Welcome to the first article in The OCD Series!
First of all, an introduction... I’m Francesca, a New Zealand Registered Clinical Nutritionist who has lived with OCD since I was 10. At age 15 and then again at age 29, I hit rock bottom with OCD – it was so distressing and debilitating that it left me feeling suicidal and at one point, partially housebound. Now, after investing time, money and effort in creating a mental health tool box and fighting for my health and happiness, I have been living largely free of OCD since 2012. And I’m sharing everything I’ve learned to support people with OCD who want to get their lives back.
When you're suffering with OCD and:
-your fears and obsessions bring you to the point of hysteria
-you’re struggling to leave your house / work / socialize
-just the thought of ERP therapy is terrifying (let alone actually doing it!)
-and you have all kinds of other health issues going on (such as insomnia, acne, PMS, migraines, digestive troubles, fatigue, bladder weakness...)
nutrition is a powerful tool for rebuilding the foundations of your physical and mental health and helping to reduce your symptoms.
Ok, let's get started.
Protein builds your neurotransmitters
When I began seeing my naturopath in 2010 for support with OCD recovery, one of the first things I learned from her was the importance of eating enough protein foods for the body to be able to make neurotransmitters. Protein foods such as eggs, fish and meats are made up of all the amino acids your body needs (amino acids are the building blocks of protein). And it’s amino acids that are necessary for making neurotransmitters like GABA (gamma aminobutyric acid).
Neurotransmitters are chemical messengers that aid communication within your brain and between your brain and body/organs. They play a significant role in your thoughts, emotions, sleep, and ability to feel calm, focused and relaxed. In particular, the inhibitory neurotransmitter GABA – which literally slows down your brain's nerve cell activity – has been identified as playing a central role in the regulation of anxiety. The GABA neurotransmitter system is targeted by Benzodiazepines and other drugs used for anxiety for this reason. Interestingly, research has found decreased levels of GABA in the brain may be linked to OCD.
From a nutritional perspective, it stands to reason that adequate protein intake is important for anyone experiencing OCD and anxiety - otherwise, how will your body make adequate calming, anti-anxiety GABA?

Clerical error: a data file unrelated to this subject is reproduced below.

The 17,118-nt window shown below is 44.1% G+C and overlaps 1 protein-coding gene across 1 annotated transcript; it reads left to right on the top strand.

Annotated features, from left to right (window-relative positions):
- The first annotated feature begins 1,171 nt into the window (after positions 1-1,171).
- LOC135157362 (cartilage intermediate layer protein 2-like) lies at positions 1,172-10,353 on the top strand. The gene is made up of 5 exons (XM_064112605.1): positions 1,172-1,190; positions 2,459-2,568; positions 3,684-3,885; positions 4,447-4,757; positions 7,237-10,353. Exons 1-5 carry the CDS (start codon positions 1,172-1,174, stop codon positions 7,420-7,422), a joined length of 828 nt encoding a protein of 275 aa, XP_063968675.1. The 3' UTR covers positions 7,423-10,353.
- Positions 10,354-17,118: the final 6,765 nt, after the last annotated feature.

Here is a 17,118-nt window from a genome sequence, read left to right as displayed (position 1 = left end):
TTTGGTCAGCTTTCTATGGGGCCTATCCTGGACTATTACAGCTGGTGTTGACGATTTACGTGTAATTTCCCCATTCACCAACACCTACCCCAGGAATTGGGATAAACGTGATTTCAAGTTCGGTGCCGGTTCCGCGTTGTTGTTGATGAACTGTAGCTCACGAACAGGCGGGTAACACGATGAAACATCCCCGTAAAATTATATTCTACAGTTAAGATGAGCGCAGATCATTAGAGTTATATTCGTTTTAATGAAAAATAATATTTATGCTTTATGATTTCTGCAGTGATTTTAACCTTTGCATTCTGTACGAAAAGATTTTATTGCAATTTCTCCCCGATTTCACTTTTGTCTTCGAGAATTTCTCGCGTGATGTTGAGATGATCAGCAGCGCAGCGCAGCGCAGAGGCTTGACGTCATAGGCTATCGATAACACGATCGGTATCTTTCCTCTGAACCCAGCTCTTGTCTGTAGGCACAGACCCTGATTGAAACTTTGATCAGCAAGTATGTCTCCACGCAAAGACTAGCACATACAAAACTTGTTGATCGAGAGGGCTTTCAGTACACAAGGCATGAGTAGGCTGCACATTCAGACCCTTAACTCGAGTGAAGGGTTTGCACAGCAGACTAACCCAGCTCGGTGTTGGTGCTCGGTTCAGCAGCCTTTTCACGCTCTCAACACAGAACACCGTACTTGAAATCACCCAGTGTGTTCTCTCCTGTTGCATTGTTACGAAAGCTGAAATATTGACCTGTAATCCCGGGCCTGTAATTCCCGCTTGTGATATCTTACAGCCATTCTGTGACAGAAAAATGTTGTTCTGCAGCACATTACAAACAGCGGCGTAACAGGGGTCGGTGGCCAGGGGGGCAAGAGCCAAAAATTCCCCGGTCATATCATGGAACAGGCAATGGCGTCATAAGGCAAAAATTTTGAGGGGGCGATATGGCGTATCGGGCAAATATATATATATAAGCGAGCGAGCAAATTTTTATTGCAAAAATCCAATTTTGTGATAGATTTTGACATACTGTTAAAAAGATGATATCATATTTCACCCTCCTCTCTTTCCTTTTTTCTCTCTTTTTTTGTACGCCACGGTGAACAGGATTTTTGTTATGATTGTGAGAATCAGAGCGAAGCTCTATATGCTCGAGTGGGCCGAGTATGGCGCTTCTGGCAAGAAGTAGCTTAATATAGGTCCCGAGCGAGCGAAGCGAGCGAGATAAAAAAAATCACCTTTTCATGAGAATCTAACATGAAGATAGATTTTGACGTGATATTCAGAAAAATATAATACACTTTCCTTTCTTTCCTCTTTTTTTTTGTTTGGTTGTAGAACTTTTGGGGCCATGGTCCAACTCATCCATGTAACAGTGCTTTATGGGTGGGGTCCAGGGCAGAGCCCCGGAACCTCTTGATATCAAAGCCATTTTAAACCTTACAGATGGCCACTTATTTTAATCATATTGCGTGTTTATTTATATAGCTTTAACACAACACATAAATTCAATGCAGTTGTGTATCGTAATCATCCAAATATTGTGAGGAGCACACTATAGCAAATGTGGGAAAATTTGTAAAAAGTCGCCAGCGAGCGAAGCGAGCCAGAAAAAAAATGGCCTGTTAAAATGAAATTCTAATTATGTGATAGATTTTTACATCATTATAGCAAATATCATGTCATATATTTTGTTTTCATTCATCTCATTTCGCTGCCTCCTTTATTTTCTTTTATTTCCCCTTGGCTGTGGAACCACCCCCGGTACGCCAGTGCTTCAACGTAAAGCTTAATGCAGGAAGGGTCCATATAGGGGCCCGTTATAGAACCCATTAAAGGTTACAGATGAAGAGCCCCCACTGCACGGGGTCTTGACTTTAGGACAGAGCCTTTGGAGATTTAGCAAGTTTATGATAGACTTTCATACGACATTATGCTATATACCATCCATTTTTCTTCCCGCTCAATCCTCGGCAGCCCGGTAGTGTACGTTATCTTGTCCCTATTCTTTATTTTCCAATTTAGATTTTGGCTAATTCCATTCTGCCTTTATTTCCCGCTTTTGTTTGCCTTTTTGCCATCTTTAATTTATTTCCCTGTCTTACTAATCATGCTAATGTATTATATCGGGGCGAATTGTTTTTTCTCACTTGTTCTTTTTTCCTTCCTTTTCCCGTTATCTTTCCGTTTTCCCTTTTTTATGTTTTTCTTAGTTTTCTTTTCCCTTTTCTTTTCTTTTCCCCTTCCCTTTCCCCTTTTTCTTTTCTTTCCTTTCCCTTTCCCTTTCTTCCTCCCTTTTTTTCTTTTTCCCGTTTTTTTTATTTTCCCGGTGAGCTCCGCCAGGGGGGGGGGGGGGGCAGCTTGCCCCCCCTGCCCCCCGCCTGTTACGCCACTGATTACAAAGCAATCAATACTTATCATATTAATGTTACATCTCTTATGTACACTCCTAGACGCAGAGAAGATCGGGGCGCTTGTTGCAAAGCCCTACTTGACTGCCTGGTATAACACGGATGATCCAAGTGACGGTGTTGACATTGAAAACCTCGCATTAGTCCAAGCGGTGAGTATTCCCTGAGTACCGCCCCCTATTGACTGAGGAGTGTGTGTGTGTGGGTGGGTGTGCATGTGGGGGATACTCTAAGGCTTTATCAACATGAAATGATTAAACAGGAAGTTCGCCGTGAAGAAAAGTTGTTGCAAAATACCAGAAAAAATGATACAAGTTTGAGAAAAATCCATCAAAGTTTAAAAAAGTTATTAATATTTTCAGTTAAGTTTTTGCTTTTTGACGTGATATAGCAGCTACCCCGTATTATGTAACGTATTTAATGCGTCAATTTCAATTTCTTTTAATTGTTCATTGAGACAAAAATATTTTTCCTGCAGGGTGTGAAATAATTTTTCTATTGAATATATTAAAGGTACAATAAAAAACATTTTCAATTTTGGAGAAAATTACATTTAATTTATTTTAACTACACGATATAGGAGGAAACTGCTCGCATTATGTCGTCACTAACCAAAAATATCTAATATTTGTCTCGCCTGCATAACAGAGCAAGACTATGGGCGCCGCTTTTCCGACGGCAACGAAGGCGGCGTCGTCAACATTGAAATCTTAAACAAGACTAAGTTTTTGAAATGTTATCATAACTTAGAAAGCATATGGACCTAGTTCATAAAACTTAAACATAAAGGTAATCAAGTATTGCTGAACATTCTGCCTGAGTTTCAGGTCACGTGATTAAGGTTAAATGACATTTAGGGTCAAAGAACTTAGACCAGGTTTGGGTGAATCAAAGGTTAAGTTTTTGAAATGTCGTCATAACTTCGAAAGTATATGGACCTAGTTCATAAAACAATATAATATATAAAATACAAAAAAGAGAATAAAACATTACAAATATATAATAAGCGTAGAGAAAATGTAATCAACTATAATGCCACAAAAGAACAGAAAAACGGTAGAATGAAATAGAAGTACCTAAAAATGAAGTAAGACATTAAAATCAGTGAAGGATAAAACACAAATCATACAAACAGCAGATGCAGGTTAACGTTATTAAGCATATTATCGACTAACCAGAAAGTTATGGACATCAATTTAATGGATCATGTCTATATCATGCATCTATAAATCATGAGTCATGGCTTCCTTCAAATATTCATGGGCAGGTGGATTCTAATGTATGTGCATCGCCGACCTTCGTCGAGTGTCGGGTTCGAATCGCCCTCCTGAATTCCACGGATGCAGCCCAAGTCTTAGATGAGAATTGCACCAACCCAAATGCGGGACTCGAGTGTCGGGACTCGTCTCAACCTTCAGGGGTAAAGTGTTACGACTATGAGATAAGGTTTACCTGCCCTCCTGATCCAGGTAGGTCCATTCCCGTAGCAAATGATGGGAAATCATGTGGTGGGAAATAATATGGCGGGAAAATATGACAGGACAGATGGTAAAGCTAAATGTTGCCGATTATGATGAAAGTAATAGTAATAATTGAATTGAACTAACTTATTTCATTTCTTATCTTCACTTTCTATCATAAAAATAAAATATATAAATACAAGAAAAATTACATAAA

Additionally, protein-rich foods such as eggs, chicken, fish, lamb and beef contain good amounts of vitamins B6 and B12 and the mineral zinc, which are also necessary for building neurotransmitters and maintaining the structural health of your nervous system, particularly the myelin sheathing, which medical imaging research has repeatedly found is deficient in the brains of people who have OCD.
Protein for stable blood glucose levels
Many of the clients who see me for support with OCD, when they come to their first appointment we talk about how they're either skipping breakfast, having coffee and toast for breakfast, just a few mouthfuls of cereal or a juice.
Skipping breakfast will leave you with low blood glucose, which your body will then try to compensate for. And a refined carb-based or fruity breakfast that lacks protein will deliver rapidly digested glucose that spikes and then leaves your blood glucose plummeting - think of a rollercoaster here.
When blood glucose levels plummet either from food choices or lack of food, your body compensates by releasing cortisol, which prompts the release of stored glucose from your liver to get you out of 'starvation mode' (as your brain perceives it). However, peaks in cortisol may lead to exacerbation of OCD symptoms.
Interestingly, one study found cortisol levels were elevated in the morning in children and adolescents with OCD. And a recent study found low levels of the hormone adiponectin in people with OCD, which is notable given adiponectin's role in regulating blood glucose and the link many people observe between skipping meals and worsening of their OCD and rumination.
So how do you get off the blood glucose rollercoaster and avoid triggering cortisol release?